Learning how to get a credit card for the first time is a rite of passage for young adults after turning 18 years old. And it’s a lot easier than you might think. The key is to choose wisely, by focusing on offers for people with limited credit and secured credit cards, which provide nearly guaranteed approval.
Key Things to Know About Choosing Your First Credit Card
High approval odds are among the most important things to look for in your first credit card. The sooner you get approved, the sooner you can begin building your credit standing. Getting rejected for a credit card sets you back, both in terms of time and possible damage to your limited credit.
Low fees are another key feature to seek out when getting a credit card for the first time. Starter credit cards generally don’t offer rewards or interest rates worth paying high annual or monthly fees for. So it’s best to make your first credit card one with a $0 annual fee and always pay your monthly bill in full to avoid interest charges.
Tips for Using Your First Credit Card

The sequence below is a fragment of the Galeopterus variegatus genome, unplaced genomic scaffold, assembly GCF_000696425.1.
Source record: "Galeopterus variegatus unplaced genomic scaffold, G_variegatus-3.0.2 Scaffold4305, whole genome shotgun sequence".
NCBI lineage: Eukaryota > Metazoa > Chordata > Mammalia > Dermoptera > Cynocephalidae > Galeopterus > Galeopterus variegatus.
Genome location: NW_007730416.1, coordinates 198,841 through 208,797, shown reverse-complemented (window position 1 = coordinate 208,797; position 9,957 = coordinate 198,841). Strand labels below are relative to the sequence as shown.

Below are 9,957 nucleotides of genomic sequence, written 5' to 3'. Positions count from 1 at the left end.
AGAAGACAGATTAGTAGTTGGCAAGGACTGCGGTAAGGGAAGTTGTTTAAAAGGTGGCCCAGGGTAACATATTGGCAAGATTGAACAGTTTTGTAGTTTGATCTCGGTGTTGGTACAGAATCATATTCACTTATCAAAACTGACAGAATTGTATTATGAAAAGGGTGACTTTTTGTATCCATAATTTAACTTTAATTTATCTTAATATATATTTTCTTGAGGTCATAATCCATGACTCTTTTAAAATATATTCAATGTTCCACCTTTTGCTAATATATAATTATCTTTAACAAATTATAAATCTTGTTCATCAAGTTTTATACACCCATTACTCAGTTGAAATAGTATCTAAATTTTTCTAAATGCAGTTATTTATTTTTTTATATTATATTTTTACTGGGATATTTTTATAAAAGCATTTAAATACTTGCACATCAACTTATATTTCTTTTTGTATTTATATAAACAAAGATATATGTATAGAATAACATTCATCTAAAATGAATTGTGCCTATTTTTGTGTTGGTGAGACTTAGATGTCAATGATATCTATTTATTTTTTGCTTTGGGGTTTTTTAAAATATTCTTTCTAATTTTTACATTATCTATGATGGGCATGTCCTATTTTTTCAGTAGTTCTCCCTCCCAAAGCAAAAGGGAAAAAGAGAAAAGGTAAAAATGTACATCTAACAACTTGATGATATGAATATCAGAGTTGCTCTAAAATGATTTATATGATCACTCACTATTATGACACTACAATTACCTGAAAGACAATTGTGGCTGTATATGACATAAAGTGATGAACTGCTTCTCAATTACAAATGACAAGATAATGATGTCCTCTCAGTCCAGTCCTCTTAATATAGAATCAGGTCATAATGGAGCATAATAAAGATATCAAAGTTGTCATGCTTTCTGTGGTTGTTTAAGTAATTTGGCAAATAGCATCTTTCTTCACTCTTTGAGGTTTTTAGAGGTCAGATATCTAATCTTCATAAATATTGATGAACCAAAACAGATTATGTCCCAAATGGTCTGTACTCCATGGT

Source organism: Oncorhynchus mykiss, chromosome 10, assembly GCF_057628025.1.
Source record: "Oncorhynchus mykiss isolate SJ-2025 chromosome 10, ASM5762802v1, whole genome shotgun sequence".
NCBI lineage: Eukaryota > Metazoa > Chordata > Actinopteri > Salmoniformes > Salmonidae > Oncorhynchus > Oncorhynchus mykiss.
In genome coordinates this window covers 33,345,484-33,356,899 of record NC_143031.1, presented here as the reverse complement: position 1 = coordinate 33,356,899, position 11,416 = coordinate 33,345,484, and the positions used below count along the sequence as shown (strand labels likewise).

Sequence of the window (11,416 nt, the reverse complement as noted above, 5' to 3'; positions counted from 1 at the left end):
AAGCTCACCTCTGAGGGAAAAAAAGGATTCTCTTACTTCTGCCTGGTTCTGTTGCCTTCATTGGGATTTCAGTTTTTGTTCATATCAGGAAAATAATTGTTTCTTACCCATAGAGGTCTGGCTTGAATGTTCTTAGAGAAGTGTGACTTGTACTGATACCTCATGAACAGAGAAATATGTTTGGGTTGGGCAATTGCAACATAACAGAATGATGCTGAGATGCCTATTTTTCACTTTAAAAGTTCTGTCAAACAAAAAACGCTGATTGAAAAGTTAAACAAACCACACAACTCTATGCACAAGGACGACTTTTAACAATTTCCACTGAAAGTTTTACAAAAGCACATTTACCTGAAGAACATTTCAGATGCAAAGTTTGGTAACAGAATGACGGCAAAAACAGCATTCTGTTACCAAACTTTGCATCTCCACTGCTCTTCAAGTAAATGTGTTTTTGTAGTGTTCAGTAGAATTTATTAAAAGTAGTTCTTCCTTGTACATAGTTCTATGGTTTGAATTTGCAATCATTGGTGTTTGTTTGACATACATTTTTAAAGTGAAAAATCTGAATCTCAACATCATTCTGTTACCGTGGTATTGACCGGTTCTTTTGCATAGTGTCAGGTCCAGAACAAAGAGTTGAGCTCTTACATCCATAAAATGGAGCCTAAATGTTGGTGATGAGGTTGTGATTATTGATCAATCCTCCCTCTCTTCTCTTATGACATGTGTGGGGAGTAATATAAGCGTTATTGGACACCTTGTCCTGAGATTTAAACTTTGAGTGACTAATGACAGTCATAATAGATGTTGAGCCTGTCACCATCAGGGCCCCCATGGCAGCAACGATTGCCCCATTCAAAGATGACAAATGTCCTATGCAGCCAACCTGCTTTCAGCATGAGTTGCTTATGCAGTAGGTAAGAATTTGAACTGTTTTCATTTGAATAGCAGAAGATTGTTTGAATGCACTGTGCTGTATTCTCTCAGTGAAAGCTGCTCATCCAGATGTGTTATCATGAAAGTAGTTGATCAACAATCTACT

It’s really important to remember that learning how to get a credit card for the first time and getting approved are only the beginning. You also need to use that card responsibly, which means spending within your means, paying your bill on time every month, and keeping your credit utilization below 30%.
If you can avoid racking up costly credit card debt and hurting your credit score with missed payments, your first credit card will be a huge asset. It will add positive information to your major credit reports each month. That will gradually improve your credit standing. And better credit will make it easier to rent an apartment, buy or lease a car, find a job, get approved for good loans and lines of credit and save on car insurance premiums, among other things.
You can track your progress for free on WalletHub, the only site with free credit scores and reports that are updated daily. We’ll even tell you exactly what you need to do to improve your credit score at a given time, plus provide personalized credit card recommendations. You can use them to find your first credit card and then graduate from it when the time is right.
To get a credit card with no credit, apply online for a starter credit card, student credit card or other type of credit card for people with limited credit history. By choosing a card designed for people with no credit, newcomers who are at least 18 years old with enough income to afford monthly bill payments will have good approval odds. You don’t need credit history to get credit. But you do need to demonstrate the ability to repay future balances.… read full answer
It’s actually easier than you might think to get a credit card with no credit. You just need to follow a few simple steps. We’ll tee them up below and then explain each in more detail.
How to Get a Credit Card with No Credit